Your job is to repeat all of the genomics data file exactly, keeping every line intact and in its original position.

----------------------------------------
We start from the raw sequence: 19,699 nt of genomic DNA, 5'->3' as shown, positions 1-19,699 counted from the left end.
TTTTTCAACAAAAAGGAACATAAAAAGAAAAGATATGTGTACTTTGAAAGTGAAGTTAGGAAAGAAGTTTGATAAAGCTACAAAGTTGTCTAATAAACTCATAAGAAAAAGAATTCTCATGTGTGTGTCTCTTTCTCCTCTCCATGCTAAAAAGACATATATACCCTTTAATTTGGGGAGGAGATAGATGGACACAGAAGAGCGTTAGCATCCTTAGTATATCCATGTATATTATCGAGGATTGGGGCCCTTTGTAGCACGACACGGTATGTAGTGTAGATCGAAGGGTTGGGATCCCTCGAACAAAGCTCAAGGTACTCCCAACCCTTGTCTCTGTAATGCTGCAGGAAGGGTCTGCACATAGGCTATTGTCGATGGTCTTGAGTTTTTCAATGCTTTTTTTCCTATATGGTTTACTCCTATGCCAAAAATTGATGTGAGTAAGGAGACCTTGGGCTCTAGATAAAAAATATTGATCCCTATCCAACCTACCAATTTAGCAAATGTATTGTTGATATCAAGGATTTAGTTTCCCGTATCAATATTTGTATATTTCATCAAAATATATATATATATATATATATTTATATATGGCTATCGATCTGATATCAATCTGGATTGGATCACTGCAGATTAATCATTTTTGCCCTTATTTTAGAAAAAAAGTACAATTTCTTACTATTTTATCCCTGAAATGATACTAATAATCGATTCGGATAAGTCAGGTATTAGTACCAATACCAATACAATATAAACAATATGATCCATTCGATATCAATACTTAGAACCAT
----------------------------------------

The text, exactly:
We start from the raw sequence: 19,699 nt of genomic DNA, 5'->3' as shown, positions 1-19,699 counted from the left end.
TTTTTCAACAAAAAGGAACATAAAAAGAAAAGATATGTGTACTTTGAAAGTGAAGTTAGGAAAGAAGTTTGATAAAGCTACAAAGTTGTCTAATAAACTCATAAGAAAAAGAATTCTCATGTGTGTGTCTCTTTCTCCTCTCCATGCTAAAAAGACATATATACCCTTTAATTTGGGGAGGAGATAGATGGACACAGAAGAGCGTTAGCATCCTTAGTATATCCATGTATATTATCGAGGATTGGGGCCCTTTGTAGCACGACACGGTATGTAGTGTAGATCGAAGGGTTGGGATCCCTCGAACAAAGCTCAAGGTACTCCCAACCCTTGTCTCTGTAATGCTGCAGGAAGGGTCTGCACATAGGCTATTGTCGATGGTCTTGAGTTTTTCAATGCTTTTTTTCCTATATGGTTTACTCCTATGCCAAAAATTGATGTGAGTAAGGAGACCTTGGGCTCTAGATAAAAAATATTGATCCCTATCCAACCTACCAATTTAGCAAATGTATTGTTGATATCAAGGATTTAGTTTCCCGTATCAATATTTGTATATTTCATCAAAATATATATATATATATATATATTTATATATGGCTATCGATCTGATATCAATCTGGATTGGATCACTGCAGATTAATCATTTTTGCCCTTATTTTAGAAAAAAAGTACAATTTCTTACTATTTTATCCCTGAAATGATACTAATAATCGATTCGGATAAGTCAGGTATTAGTACCAATACCAATACAATATAAACAATATGATCCATTCGATATCAATACTTAGAACCAT